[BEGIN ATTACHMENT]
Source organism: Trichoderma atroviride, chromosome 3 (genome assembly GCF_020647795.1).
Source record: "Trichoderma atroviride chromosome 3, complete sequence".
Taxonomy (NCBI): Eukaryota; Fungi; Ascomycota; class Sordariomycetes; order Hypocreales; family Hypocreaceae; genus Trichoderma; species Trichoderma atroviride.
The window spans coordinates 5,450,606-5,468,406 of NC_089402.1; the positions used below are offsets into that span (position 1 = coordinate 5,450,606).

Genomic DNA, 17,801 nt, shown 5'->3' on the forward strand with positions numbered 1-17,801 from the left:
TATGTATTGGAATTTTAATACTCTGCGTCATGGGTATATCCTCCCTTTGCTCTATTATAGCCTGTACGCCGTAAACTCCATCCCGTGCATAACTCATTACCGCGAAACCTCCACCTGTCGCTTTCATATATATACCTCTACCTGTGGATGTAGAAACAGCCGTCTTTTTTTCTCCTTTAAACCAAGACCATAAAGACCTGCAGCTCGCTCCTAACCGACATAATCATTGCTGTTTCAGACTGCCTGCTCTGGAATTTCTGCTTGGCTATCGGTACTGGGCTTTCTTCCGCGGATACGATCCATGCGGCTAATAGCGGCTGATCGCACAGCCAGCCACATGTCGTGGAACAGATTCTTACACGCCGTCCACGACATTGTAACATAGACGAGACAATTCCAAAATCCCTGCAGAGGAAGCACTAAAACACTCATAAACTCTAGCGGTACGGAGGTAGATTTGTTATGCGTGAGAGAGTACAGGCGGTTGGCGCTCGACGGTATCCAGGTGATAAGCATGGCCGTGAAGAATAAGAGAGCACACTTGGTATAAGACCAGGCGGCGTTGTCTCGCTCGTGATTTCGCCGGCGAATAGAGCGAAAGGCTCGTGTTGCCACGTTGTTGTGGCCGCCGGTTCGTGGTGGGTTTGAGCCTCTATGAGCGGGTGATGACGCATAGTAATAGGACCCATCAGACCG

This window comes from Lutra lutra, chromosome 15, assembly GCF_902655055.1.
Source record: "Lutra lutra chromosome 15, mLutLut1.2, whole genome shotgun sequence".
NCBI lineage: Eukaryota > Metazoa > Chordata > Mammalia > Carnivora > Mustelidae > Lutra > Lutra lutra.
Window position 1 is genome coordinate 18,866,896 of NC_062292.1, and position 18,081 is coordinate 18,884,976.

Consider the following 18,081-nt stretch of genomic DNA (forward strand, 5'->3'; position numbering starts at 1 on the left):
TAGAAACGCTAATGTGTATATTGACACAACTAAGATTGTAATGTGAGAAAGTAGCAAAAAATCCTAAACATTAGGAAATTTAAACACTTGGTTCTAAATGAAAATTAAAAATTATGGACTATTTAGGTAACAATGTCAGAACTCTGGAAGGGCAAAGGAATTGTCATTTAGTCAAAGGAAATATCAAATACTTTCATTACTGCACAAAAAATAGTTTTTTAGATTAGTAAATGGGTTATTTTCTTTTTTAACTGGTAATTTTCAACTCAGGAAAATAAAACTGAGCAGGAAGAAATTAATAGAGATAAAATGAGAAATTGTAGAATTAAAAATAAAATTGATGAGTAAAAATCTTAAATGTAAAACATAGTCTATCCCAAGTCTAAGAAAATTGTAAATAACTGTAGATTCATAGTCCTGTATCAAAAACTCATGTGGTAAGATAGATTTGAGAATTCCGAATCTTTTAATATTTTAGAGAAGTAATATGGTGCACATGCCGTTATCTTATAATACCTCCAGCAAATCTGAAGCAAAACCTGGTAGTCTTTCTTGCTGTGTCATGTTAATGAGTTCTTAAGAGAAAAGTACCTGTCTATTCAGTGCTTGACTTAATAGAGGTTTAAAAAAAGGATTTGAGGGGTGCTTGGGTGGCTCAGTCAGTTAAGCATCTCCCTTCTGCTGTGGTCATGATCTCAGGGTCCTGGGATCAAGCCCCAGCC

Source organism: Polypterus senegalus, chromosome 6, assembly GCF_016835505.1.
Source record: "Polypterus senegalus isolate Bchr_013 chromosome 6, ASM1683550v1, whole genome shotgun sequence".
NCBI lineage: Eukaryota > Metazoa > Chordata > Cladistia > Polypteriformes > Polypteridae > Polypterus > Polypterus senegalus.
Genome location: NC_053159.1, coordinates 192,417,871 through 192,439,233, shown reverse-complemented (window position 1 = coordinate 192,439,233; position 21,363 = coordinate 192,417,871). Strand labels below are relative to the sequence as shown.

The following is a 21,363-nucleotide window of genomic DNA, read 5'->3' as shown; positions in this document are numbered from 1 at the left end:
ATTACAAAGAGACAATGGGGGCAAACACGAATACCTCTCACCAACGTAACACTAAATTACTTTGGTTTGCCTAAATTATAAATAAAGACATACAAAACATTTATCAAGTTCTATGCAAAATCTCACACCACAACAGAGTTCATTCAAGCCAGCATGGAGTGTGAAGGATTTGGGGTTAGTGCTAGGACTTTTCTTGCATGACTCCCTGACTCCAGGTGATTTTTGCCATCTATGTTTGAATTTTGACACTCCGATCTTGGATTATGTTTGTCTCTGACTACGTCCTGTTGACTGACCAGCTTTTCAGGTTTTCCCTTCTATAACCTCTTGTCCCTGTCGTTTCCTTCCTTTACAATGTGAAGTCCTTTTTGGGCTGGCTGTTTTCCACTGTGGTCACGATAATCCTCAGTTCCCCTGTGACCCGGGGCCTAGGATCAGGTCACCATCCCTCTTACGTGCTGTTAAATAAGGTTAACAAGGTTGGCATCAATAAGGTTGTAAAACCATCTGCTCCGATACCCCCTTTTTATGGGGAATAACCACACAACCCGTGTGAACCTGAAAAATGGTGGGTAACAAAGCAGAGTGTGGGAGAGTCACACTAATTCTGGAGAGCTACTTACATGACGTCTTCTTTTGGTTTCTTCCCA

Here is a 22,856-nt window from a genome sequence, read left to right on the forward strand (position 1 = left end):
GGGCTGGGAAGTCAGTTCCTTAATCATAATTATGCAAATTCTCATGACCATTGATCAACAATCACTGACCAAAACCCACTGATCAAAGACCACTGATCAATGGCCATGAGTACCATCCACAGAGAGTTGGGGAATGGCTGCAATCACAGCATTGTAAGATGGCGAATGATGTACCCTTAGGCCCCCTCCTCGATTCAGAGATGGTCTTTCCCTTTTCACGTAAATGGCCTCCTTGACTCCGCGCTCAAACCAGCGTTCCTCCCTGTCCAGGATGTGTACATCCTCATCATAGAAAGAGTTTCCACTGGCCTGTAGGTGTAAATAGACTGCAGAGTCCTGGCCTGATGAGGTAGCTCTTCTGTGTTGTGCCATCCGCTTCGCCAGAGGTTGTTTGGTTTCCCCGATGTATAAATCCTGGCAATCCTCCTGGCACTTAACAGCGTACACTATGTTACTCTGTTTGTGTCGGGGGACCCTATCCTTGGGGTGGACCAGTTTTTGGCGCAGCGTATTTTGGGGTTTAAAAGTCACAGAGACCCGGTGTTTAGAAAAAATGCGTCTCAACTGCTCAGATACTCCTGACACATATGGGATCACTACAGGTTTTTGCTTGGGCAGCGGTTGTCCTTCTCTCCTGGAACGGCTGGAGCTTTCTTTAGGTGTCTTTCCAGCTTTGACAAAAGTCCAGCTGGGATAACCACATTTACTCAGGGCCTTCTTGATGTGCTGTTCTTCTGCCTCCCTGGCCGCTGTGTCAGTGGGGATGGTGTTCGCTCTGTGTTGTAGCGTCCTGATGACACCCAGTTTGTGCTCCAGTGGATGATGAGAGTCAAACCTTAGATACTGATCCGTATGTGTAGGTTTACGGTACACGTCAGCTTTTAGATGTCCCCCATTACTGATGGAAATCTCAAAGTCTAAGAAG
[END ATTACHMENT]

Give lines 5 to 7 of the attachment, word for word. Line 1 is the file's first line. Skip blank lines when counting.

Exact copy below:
Genomic DNA, 17,801 nt, shown 5'->3' on the forward strand with positions numbered 1-17,801 from the left:
TATGTATTGGAATTTTAATACTCTGCGTCATGGGTATATCCTCCCTTTGCTCTATTATAGCCTGTACGCCGTAAACTCCATCCCGTGCATAACTCATTACCGCGAAACCTCCACCTGTCGCTTTCATATATATACCTCTACCTGTGGATGTAGAAACAGCCGTCTTTTTTTCTCCTTTAAACCAAGACCATAAAGACCTGCAGCTCGCTCCTAACCGACATAATCATTGCTGTTTCAGACTGCCTGCTCTGGAATTTCTGCTTGGCTATCGGTACTGGGCTTTCTTCCGCGGATACGATCCATGCGGCTAATAGCGGCTGATCGCACAGCCAGCCACATGTCGTGGAACAGATTCTTACACGCCGTCCACGACATTGTAACATAGACGAGACAATTCCAAAATCCCTGCAGAGGAAGCACTAAAACACTCATAAACTCTAGCGGTACGGAGGTAGATTTGTTATGCGTGAGAGAGTACAGGCGGTTGGCGCTCGACGGTATCCAGGTGATAAGCATGGCCGTGAAGAATAAGAGAGCACACTTGGTATAAGACCAGGCGGCGTTGTCTCGCTCGTGATTTCGCCGGCGAATAGAGCGAAAGGCTCGTGTTGCCACGTTGTTGTGGCCGCCGGTTCGTGGTGGGTTTGAGCCTCTATGAGCGGGTGATGACGCATAGTAATAGGACCCATCAGACCG

This window comes from Lutra lutra, chromosome 15, assembly GCF_902655055.1.